# CPS 430/542 Lecture notes: Recursion in Datalog and SQL

Coverage: [FCDB] §§10.3-10.6 (pp. 480-502)

## Why study multiple query languages? (revisited)

 database system implementation ← relational algebra (query processing SQL (and optimization) Datalog → AI knowledge-based systems, LP (PROLOG) data mining, ILP (PROGOL)

## Overview

• why did we study multiple query languages
• SQL is most mainstream language
• relational algebra helps us make connections to database system implementation (query processing and optimization in view example)
• Datalog is most expressive; helps us make connections to knowledge-based systems (through PROLOG)
• there are some queries which cannot be written in SQL or relational algebra
• extensional (stored) vs. intensional (computed) relations (EDB's vs. IDB's)
• types of recursion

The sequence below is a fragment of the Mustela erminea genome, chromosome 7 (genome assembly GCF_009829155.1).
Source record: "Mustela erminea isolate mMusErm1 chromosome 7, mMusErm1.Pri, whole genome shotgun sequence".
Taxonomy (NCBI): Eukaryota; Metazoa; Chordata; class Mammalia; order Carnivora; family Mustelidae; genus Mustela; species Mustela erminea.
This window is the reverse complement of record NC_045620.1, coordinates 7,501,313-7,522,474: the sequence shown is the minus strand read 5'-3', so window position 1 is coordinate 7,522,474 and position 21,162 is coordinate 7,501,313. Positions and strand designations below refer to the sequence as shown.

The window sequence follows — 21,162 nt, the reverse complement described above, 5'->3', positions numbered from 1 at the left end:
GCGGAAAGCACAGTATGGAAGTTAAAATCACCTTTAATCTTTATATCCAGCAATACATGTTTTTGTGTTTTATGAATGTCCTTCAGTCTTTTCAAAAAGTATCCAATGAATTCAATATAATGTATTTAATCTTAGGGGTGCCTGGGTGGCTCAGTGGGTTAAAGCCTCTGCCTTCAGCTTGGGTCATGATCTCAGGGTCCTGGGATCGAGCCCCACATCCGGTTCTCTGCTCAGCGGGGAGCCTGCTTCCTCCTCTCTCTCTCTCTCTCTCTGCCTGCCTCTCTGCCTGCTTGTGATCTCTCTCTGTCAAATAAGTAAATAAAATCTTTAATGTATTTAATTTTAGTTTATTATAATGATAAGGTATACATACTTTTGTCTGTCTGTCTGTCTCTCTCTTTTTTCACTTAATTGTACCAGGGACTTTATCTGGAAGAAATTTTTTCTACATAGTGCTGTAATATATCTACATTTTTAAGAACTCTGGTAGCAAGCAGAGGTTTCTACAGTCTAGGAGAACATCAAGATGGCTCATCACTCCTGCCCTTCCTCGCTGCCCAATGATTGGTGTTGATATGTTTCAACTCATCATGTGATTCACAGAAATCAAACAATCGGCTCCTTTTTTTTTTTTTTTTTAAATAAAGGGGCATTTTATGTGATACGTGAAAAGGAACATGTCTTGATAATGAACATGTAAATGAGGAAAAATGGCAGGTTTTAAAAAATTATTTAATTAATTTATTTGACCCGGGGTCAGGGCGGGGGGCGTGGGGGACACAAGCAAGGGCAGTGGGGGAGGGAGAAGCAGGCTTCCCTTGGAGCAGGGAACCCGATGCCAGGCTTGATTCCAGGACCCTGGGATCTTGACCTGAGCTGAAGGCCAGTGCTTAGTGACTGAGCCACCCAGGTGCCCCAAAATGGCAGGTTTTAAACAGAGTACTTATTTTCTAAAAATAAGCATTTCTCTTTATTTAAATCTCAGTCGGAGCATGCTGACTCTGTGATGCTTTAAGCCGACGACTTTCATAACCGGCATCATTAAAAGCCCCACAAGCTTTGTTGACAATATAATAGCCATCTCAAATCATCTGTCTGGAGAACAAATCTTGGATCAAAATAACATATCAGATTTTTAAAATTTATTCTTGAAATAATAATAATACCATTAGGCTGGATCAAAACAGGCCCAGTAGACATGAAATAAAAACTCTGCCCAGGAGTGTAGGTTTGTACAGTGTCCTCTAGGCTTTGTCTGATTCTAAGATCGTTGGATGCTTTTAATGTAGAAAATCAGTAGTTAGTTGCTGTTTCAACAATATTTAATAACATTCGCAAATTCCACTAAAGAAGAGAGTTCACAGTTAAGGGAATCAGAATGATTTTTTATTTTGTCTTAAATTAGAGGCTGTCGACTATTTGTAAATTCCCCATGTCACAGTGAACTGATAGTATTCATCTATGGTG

• linear: left or right
• non-linear, e.g., fib(n) = fib(n-1) + fib(n-2);
• fixpoints ... remember these?
• least fixpoint, e.g., of f(x) = x2 is 0 (the greatest fixpoint is 1)
• ancestor example (the hello world of recursion in Datalog)
• must use caution when mixing negation and recursion

## Examples

• ancestor example (the hello world of recursion in Datalog)
• celebrity problem
• flights example (stratified negation)
• even-odd example
• mutual recursion with negation
• 2 least fixpoint solutions, and they contradict each other
• unstratified example

## Stratified recursion

• how to determine if negation is stratified?
• boils down to checking for cycles in a graph of IDB relations

## Recursion in SQL

• support for recursion based on Datalog
• in SQL99 which is not part of the core SQL
• defining IDB relations in SQL: use WITH RECURSIVE
• only linear recursion permitted
• only stratified negation and aggregations permitted

## Deductive vs. inductive systems

• deductive (LP; e.g., PROLOG): rules → data
• inductive (ILP; e.g., PROGOL): data → rules
• (inverses of each other akin to differentiation and integration in calculus)

## References

 [FCDB] J.D. Ullman and J. Widom. A First Course in Database Systems. Prentice Hall, Upper Saddle River, NJ, Second edition, 2002.